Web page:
Candidates for state representative focus on education, economic growth

As Murray State is a large contributor to Calloway County, the well being of the University is at the top of the list of concerns for both candidates running for the open Kentucky state representative seat.

Kenny Imes, Republican, and Hal Kemp, Democrat, will be on the ballot Nov. 6 to determine who will replace retired Rep. Melvin Henley, Democrat. Both candidates own local businesses and plan to focus on job creation and educational growth in District 5, which represents both Calloway and Trigg counties.

Imes said he believes his experience as a former Kentucky state representative qualifies him for the position. He is also the owner and operator of Imes-Miller Funeral Home of Murray.

“I’ve served four times in the legislature, that gives me a tremendous heads up,” Imes said. “We’ll be in critical shortage because there’s only four seats. Someone with strong experience needs to be in this position.”

While Imes said his relationships and time in legislature qualify him, Kemp said his practice in business would help him the most in office. Over the last six years, he has traveled many times to Frankfort to work with legislators and study government closely.

“I’ve had the chance to meet and work with legislators,” Kemp said. “I’ve been building relationships and I’ve truly come to realize how government works.”

Education is a major priority for both candidates. Kemp said since the main weakness in Kentucky is job development and economic growth, education is where the state needs to start. According to Kemp, when the state has to make tough choices in economic cuts due to Kentucky’s extensive debt, he will make sure it is not in educational funding.

Imes has several concerns for the future of Kentucky, with education also at the top of his list.

“It is absolutely essential that our children are educated and ready for the challenges of the future,” Imes said.

Not only does Imes wish to increase funding in public grades schools, but he is also determined to keep the University in mind. He said the main problem in Frankfort is the legislators forgetting about western Kentucky and funding for Murray State.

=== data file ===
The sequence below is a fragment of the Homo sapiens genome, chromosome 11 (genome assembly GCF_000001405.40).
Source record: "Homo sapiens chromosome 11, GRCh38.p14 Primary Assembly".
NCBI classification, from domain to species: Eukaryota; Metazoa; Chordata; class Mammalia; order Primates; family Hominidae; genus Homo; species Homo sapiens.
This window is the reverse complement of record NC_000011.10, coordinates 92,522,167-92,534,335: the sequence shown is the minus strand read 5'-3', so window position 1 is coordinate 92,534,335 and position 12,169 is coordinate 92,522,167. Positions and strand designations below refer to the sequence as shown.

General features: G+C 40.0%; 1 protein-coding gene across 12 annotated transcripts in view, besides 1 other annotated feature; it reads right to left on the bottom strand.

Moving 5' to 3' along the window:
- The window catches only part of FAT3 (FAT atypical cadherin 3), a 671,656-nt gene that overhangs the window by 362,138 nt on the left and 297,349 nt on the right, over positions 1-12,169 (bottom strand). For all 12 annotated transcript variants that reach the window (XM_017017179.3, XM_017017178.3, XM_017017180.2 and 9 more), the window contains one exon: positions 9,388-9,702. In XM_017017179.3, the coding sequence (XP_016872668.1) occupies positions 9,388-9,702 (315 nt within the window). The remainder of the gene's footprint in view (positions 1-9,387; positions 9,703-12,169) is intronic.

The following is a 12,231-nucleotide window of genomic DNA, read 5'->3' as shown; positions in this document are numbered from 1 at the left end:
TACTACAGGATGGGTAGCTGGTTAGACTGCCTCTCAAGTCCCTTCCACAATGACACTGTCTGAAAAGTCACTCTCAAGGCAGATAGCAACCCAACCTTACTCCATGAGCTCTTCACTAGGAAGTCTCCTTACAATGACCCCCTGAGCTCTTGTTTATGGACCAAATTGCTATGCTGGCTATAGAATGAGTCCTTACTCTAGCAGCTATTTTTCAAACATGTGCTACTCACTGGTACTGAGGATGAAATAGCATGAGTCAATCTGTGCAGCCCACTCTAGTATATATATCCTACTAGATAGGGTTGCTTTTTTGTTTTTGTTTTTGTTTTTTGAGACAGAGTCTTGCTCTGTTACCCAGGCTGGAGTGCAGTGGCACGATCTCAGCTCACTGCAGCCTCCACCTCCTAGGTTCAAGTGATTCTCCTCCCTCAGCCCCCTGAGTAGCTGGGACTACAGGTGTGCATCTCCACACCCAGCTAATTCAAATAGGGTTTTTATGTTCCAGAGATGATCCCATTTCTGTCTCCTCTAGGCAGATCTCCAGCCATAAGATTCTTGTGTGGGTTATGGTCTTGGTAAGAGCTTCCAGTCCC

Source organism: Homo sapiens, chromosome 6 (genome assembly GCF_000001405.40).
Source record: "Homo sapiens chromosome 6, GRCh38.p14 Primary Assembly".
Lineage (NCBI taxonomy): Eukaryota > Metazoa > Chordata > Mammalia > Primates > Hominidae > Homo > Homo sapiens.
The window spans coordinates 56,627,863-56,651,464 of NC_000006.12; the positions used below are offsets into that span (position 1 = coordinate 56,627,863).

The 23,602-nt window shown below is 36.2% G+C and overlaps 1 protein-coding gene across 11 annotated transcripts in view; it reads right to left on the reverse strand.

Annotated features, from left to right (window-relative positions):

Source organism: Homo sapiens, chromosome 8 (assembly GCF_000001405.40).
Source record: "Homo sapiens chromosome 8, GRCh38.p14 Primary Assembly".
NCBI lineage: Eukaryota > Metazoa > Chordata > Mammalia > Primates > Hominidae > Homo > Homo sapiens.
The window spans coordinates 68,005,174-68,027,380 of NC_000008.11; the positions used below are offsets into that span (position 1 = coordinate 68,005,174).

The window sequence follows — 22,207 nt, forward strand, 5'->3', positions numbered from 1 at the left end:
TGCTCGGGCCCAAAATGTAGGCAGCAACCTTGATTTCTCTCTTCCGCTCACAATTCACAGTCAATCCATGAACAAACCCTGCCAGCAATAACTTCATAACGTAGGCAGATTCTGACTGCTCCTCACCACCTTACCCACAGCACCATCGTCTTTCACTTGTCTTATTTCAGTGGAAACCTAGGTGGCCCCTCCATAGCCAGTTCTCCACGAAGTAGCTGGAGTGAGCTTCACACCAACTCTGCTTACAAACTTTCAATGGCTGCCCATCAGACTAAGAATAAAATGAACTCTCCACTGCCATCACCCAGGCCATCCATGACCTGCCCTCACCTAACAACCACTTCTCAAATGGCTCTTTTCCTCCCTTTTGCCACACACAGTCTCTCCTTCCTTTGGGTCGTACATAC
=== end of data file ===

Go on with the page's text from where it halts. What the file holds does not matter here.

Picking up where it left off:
“I will be a representative of Calloway, so also, of course, Murray State,” Imes said. “Western Kentucky has long been a stepchild to whatever has gone on in Frankfort. I have to go up there and make them understand that we’re a part of Kentucky too and our University deserves recognition just like the University of Louisville and the University of Kentucky.”

Kemp also plans to keep a close eye on Murray State while in Frankfort. He said he understands how daunting tuition is today and how easily students can fall into debt. Kemp wants to work on pushing back the inflation of tuition rates.

Through his many connections at Murray State, Kemp said he will be consistently finding out what funding the University needs.

“If we ever pull out of the debt crisis we’re in, it will be because of education at the college level,” Kemp said.

Another issue Kemp is concerned about is the pension program for legislators. He does not believe the government should be concerned or responsible for the retirement of state senators and representatives.

“The seats are supposed to be for locals to go to Frankfort to help the people,” Kemp said. “Then they should return home and support their own retirement so the money can be used elsewhere.”

While Kemp is trying to change this traditional procedure to save money, Imes is looking to taxes to keep money in the state government.

Imes is striving to make changes in the legislature involving income taxes. He wants to push Kentucky to be more like Tennessee, in the hopes of eventually eliminating income tax entirely. He believes in the long run it will bring more businesses to Kentucky and pull the state out of debt.

Both candidates encourage student voting on Nov. 6, no matter who they vote for. As focused as both Imes and Kemp are on education, the election could help determine the future for Murray State.

Story by Lexy Gross, Staff writer.